A soldier of Custer’s regiment uses his Springfield carbine as a club. Source of this painting is not known.
When you grow up in desert heat, at least when video games and television have yet to proliferate, one of the joys of childhood is playing with the garden hose. Personally, I enjoyed digging rivers and lakes into the earth of the wire enclosure where our chickens roamed. I remember the amazement of unearthing a living frog that had burrowed into the ground for hibernation, and that had narrowly avoided the blade of my shovel.
One of my maxims about the desert landscape around Saddle Mountain is that this earth is honest. When people pass through, the traces they make remain to be read by those who come after them. As I think back on the traces we’ve discovered on our farm alone, it amazes me that so much history is written in its sand and dust.
In the early 1960s my father hooked his tractor to a battered old machine he called the rototiller. He was in the process of rooting sagebrush out of a new field, and this machine would completely destroy the plants that grew there naturally. Continue reading
Posted in Art, Columbia Basin, Conflicts, Crab Creek, Death, Education, Family History, History, Native Americans, Railroads, Saddle Mountain, Speculative History, Treasure, Washington
Tagged Arrowheads, Art, Atlatl, Badger, Bunchgrass, Campbell's soup, Central Washington, Chickens, Chinese workers, Clovis points, Coin, College, Culture, Deer, Desert, Ducks, East Wenatchee, Eastern Washington, Ecosystems, Education, Environment, Family History, Farm, Frogs, Garden hose, George Armstrong Custer, Gunsmith, Hibernation, History, Hunters, Irrigation, Jackrabbit, Little Big Horn, Livestock, Lynx, Merrybelle, Milwaukee Road, Native Americans, Nature, Oliver tractor, Othello, Pheasants, Projectile points, Railroads, Rototiller, Saddle Mountain, Sagebrush, Soldiers, Springfield carbine, Television, Tractor, Treasure, U.S. Springfield trapdoor, Video games, Walt Danielson, Washington, Weapons
My wife bought the land we live on in the 1970s, while she was still in college. The land lies on an eastward slope in the heavily forested hills near Bellingham, Washington. They were logging here in the early part of the 1900s, some of those operations Darius Kinsey loved to photograph.I know they used horses, steam donkeys, trains and trucks to remove the ancient cedars. On our property you can find old stumps with springboard slots hacked into them. The loggers placed springboards several feet up on the trees to avoid heavy sap that would clog up the blades of their two-man crosscut saws. With ten acres of land, we have a natural preserve that keeps its history wrapped in forest duff.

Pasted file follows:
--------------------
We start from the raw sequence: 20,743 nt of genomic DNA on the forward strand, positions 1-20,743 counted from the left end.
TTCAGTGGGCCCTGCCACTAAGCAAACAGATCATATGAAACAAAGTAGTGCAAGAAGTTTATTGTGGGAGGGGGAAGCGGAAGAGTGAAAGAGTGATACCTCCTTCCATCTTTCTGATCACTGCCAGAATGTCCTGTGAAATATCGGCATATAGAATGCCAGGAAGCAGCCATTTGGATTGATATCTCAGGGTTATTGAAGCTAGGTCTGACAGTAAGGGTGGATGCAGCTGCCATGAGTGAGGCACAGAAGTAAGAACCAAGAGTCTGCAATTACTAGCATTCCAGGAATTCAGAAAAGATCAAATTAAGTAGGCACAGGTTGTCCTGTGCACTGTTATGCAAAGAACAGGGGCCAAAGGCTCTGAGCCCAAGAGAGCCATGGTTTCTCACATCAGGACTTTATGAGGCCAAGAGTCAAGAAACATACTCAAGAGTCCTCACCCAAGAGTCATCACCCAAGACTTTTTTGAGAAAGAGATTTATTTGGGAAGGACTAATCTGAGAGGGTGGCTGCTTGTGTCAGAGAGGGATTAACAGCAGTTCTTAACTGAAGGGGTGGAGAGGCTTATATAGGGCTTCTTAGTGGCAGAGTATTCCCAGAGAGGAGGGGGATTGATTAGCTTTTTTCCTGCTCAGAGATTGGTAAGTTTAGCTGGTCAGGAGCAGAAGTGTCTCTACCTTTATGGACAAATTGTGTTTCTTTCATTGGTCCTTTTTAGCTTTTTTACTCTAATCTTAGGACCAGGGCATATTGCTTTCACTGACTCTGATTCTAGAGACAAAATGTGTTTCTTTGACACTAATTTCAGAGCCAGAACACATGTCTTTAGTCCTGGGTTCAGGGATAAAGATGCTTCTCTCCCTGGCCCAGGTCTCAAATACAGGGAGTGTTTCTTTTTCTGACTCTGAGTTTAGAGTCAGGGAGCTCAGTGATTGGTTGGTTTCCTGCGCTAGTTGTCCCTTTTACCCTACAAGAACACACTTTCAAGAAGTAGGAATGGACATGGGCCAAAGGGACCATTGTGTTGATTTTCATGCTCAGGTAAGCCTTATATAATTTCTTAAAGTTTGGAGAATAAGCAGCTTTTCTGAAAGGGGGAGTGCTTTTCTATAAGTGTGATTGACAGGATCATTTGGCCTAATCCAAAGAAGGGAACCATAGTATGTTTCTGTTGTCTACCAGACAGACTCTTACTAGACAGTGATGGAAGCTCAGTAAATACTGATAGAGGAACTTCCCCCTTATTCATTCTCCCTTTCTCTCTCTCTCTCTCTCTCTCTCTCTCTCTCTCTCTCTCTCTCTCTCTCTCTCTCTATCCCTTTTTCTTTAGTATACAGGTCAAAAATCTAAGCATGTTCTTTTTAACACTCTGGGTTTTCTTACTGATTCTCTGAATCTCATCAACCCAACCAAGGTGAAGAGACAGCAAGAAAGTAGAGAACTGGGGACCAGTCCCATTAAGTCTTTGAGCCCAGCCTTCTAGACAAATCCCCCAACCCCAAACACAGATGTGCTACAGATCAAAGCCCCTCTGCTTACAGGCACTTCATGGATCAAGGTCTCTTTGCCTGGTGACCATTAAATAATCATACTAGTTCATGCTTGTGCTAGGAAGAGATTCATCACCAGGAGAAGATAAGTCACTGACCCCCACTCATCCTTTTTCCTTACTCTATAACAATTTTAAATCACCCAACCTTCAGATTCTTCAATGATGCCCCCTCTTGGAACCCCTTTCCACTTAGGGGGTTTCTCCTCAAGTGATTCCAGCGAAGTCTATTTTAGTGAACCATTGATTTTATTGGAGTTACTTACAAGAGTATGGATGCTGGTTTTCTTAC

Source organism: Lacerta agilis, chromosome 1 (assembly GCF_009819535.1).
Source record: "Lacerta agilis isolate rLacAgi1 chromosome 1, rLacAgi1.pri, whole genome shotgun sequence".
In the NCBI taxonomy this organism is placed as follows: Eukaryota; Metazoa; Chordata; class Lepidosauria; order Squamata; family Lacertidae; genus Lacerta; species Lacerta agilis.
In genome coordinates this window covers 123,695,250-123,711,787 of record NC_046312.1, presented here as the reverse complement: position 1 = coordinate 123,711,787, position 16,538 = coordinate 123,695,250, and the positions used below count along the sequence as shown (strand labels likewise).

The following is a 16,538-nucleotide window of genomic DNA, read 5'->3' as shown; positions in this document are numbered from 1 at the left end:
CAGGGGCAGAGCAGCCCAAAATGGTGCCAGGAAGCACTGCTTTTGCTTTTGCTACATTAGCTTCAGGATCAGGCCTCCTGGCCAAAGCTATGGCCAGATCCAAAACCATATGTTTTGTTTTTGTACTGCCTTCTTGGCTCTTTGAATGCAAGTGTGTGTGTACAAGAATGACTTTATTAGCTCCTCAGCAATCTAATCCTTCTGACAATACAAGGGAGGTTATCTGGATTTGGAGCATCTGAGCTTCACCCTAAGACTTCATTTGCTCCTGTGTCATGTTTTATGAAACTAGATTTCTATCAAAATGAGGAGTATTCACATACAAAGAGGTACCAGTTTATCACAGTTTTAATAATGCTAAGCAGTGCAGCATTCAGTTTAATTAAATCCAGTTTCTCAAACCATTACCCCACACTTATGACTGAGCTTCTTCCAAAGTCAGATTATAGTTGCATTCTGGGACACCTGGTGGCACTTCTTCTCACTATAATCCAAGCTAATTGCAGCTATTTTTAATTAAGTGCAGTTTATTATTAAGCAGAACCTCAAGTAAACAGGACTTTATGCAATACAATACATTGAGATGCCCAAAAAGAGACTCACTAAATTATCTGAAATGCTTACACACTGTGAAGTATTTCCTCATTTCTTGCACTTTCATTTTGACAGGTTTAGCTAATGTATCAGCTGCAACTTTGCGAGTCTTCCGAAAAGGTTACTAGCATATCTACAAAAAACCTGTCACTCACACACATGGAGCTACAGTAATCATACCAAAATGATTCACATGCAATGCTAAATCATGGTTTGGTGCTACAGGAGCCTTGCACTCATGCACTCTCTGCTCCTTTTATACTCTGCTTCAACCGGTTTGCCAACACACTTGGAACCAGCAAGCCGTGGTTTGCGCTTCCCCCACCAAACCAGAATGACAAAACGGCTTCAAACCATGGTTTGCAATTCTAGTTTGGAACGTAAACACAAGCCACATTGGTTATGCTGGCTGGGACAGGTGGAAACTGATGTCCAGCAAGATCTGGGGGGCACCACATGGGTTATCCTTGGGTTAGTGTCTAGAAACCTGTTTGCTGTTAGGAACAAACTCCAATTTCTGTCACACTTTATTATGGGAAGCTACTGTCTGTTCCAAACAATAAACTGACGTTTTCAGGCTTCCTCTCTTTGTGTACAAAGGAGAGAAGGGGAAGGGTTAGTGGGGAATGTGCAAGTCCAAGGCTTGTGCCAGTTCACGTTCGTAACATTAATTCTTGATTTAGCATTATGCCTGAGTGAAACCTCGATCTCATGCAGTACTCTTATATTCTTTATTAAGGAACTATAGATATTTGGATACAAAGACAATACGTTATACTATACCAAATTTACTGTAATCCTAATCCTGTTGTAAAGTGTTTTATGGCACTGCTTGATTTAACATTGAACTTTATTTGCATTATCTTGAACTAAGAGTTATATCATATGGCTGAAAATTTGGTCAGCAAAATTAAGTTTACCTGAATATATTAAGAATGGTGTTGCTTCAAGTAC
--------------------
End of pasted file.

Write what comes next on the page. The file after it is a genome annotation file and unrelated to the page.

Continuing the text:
Not too long after we got married, I began an intense project of trail development. My wife had never really used the land we lived on, but as I crashed through the brush I found enchanting natural attractions. I found those springboard stumps, carpets of wild ginger, fields of ferns, tented clubhouses at the bases of mature fir trees. Even the fallen timber offered enchantment: shelf fungus, tiny mushrooms, cubic rot, lightning strike evidence.
I grew up in the desert of Eastern Washington. Lots of people don’t even realize that such a thing exists in the Evergreen State, but my childhood, cursed with dust, inexorable heat, and merciless sunshine sometimes tortured me. As I labored on my father’s farm, cleaning silt out of the bottom of irrigation ditches, picking up alfalfa bales and stacking them for storage or on trucks, I knew the distant peaks of the Cascades offered somewhere cool, comfortable, unreachable. Continue reading
Posted in Anthropology, Archaeology, Crab Creek, Genealogy and Family History, History, Immigration, Speculative History, Washington
Tagged Anthropology, Archaeology, Arrowheads, Artifacts, Bellingham, Biology, Cascades, Cedars, Columbia National Wildlife Refuge, Columbia River, Coyote Rapids, Crab Creek, Darius Kinsey, Desert, Eastern Washington, Environment, Family History, Flood, Fossils, Fungus, Geology, Glaciers, Graffiti, History, Hudsons Bay Company, Ice Age, Immigration, Logging, Longhouse, Milwaukee Road, Native American, Ross Cox, Saddle Mountain, Second World War, Sweden, Taunton, Trees, Vietnam War, Wagon, Washington, White Bluffs, World War II